Previous studies report that the Arctic is warming twice, more than two or three times faster than the globe on average, but these are underestimates, researchers say (file photo)

Previous studies report that the Arctic is warming twice, more than two or three times faster than the globe on average, but these are underestimates, researchers say (file photo)

The annual mean temperature trend for 1979-2021 (left) and the annual mean temperature trend relative to the global mean (Arctic amplification, right)

The annual mean temperature trend for 1979-2021 (left) and the annual mean temperature trend relative to the global mean (Arctic amplification, right)

Although where the Arctic begins and ends is debated, the team defined the Arctic region as the area inside the Arctic Circle.

Meanwhile, the rate of warming was calculated from 1979, when more detailed satellite observations became available.

“The Arctic was defined using the Arctic Circle because we wanted to use an area that most people perceive as the Arctic,” said study author Mika Rantanen, a researcher at the Finnish Meteorological Institute.

“We focused on a period that began in 1979 because observations after that year are more reliable and because the strong warming began in the 1970s.”

The researchers found that the warming of the Arctic was four times higher than the global average, but even stronger at the local level.

For example, in the Barents Sea area between the archipelagos of Svalbard and Novaya Zemlya, it was seven times higher than the world average.

A map of the Arctic, with the Arctic Circle - an area most people perceive as the Arctic - in blue.  Also circled is the Barents Sea area, where warming has been seven times the global average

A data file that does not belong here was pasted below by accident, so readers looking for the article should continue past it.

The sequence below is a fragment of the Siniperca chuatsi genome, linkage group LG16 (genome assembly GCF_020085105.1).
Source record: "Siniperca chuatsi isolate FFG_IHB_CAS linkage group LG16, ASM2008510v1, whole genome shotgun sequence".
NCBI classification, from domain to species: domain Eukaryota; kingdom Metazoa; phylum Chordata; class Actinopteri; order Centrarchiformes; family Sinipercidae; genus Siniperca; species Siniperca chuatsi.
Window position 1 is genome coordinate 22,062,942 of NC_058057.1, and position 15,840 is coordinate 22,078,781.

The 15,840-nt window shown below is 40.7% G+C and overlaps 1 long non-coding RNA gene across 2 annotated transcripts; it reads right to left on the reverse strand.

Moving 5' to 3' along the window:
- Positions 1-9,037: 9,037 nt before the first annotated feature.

A map of the Arctic, with the Arctic Circle – an area most people perceive as the Arctic – in blue. Also circled is the Barents Sea area, where warming has been seven times the global average

Pictured is a polar bear on the melting sea ice in the Arctic Sea.  Temperatures are warming faster in the Arctic than the rest of the world, largely due to loss of sea ice (file photo)

Pictured is a polar bear on the melting sea ice in the Arctic Sea. Temperatures are warming faster in the Arctic than the rest of the world, largely due to loss of sea ice (file photo)

The study also showed that climate models struggle to simulate the quadruple rate of warming in the Arctic region.

This could mean that climate models are systematically underestimating Arctic amplification, or that the current warming situation is simply considered too unlikely an event for a computer model.

The team admits that the magnitude of Arctic amplification depends on how the Arctic region is defined and the time period studied.

However, climate models have been found to underestimate Arctic amplification almost independently of this, they report.

“Our findings call for more detailed investigation of the mechanisms behind AA [Arctic amplification] and their representation in climate models,” the team concludes.

ARCTIC ICE FOUNDATION COULD OPEN NEW ECO-FRIENDLY SAILING ROUTES

From the outbreak of forest fires to the melting of glaciers, the negative effects of climate change are well documented, but a new study suggests there may be at least one positive.

The researchers say that in just two decades, parts of the Arctic that were once ice-covered year-round will be reliably ice-free for months due to global warming.

The result could be shorter, more environmentally friendly maritime trade routes that bypass the Russian-controlled Northern Sea Route.

It would reduce the carbon footprint of the shipping industry and weaken Russia’s control over trade routes through the Arctic, they say.

Examples of routes through the Arctic that will be made more navigable by melting ice include the Transpolar Sea Route and the Northwest Passage.